It can get complicated if you are an executor and a beneficiary. This situation is quite common. If a claim is being brought then you will have two hats to wear – your neutral executor hat and your beneficiary hat. Only in your capacity as a beneficiary you are entitled to defend any claims that have been brought. You should seek independent legal advice if you find yourself in this situation.
A conflict of interest may arise as it did in the recent case of Heath v Heath. Timothy Heath was an executor and beneficiary of his late mother’s estate, Rachel Heath. In her last will Rachel left her substantial estate to her 3 sons equally. Tim brought a claim under the Inheritance Act and said he deserved more because he had looked after his mum for many years. Tim’s two brothers made a claim against him to have him removed as executor. The brothers were successful and an independent solicitor was appointed. Although this decision was unusual, the Court thought there was a conflict of interest because Tim was responsible for administering an estate in accordance with his late mother’s will which he didn’t agree with.
My decisions are being scrutinised by the beneficiaries – what should I do?
It’s tough being an executor – you will have to make several difficult decisions during the administration process which don’t always go down very well with some of the beneficiaries. You may want to take the beneficiaries views into account but it is not compulsory that they sign off every decision. What is important is that you can justify you are acting in the best interests of the estate at all times.
The most common dispute that can arise is selling the family home, especially if someone is living in it, or one of the beneficiaries wants to buy the others out. There are all sorts of arguments that can crop up, such as payments of notional rent and accusations of selling the property at an under value.
If the beneficiaries feel as though you have not been administering the estate appropriately, they may bring a claim against you personally, not the estate, and ask for the estate to be restored. There are several types of claims that can be made. One example of this could be selling property in the estate at an undervalue or failing to dispose of wasting assets before they lose value – this is known as Devastavit which is ‘mismanagement of the estate’.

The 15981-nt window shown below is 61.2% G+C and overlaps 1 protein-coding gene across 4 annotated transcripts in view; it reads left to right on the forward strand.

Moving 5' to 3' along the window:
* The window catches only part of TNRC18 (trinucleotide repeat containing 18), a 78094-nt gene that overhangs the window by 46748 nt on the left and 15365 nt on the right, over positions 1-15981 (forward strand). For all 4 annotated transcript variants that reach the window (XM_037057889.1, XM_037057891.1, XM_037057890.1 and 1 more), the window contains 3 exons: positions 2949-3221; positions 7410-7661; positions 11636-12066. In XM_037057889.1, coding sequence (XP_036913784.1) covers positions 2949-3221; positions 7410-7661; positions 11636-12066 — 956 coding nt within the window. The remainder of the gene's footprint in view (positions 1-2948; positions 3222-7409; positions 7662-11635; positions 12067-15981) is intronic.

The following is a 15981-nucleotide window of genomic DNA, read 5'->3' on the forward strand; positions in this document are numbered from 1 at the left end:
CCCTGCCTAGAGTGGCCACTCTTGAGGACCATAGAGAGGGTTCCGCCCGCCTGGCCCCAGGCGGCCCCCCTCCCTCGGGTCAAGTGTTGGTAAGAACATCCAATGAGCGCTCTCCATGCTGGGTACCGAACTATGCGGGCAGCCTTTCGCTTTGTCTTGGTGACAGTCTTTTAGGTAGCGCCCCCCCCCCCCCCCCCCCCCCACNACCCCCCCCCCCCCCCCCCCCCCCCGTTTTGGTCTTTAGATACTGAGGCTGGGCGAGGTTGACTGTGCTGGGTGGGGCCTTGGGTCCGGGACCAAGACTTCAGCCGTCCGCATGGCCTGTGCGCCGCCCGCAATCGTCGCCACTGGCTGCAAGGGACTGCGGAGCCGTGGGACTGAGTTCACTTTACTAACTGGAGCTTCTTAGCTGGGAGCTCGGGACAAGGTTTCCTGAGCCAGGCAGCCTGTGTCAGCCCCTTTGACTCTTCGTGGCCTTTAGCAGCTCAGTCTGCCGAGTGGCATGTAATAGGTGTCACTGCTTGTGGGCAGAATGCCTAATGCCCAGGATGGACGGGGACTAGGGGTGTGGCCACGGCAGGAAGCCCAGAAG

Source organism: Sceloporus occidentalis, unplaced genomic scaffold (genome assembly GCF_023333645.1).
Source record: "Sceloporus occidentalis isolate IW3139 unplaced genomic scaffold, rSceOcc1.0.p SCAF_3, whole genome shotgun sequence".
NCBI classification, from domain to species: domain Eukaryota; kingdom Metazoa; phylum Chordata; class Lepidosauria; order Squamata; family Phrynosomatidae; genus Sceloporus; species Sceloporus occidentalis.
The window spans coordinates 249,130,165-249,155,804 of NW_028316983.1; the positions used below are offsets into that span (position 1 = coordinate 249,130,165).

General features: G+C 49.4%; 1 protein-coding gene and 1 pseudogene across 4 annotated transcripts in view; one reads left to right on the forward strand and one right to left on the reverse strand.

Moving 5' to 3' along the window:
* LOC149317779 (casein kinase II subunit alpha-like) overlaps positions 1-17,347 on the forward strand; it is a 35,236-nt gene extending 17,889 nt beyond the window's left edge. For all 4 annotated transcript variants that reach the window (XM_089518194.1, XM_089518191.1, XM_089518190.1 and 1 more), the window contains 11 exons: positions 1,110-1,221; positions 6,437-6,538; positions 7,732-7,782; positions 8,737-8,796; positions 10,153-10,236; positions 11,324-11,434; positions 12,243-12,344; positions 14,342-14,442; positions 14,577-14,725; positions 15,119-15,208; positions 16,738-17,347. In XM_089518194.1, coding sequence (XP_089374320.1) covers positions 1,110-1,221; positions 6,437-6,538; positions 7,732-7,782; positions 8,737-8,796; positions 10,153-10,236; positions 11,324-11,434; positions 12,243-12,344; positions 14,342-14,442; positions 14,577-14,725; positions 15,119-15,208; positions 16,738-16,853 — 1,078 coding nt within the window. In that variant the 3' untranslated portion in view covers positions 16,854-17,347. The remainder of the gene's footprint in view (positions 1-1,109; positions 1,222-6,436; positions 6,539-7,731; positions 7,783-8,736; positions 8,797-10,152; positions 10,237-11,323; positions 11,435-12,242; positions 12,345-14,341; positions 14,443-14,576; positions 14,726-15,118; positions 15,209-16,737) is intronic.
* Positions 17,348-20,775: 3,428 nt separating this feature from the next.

You should seek independent legal advice if these types of accusations are being made against you.
The beneficiaries have made an application to remove me as Executor
If a beneficiary believes that the estate is not being properly administered then it is possible for them to apply to the court to substitute or remove you as an executor.
Most applications to remove or substitute an executor are made under s. 50 Administration of Justice Act 1985 which usually deals with the removal of executors after the Grant of Probate but applications can be made beforehand.
Generally speaking, it is difficult to remove an executor. The court will only consider it if it is in the interest of the proper administration of the estate and would promote the welfare of the beneficiaries, which will depend upon the relevant facts of each case.
If an application has been made to remove you as executor then you will need to seek independent legal advice.
My expenses are being challenged by the beneficiaries
In the recent case of Mussell v Patience, the Court ruled that an executor who receives and pays for legal advice during the administration of an estate only needs to show that the estate’s money has been spent on ‘proper estate business’.
In this case the judge said that an executor is entitled to pay expenses from the estate provided he can show:
- That the sum concerned was indeed spent, and
- That it was spent in the fair execution of the estate administration.
As an executor you should be able to show this by giving a receipt or invoice that is related to the estate’s administration. However, the receipt or invoice need not provide a detailed breakdown of the total charged.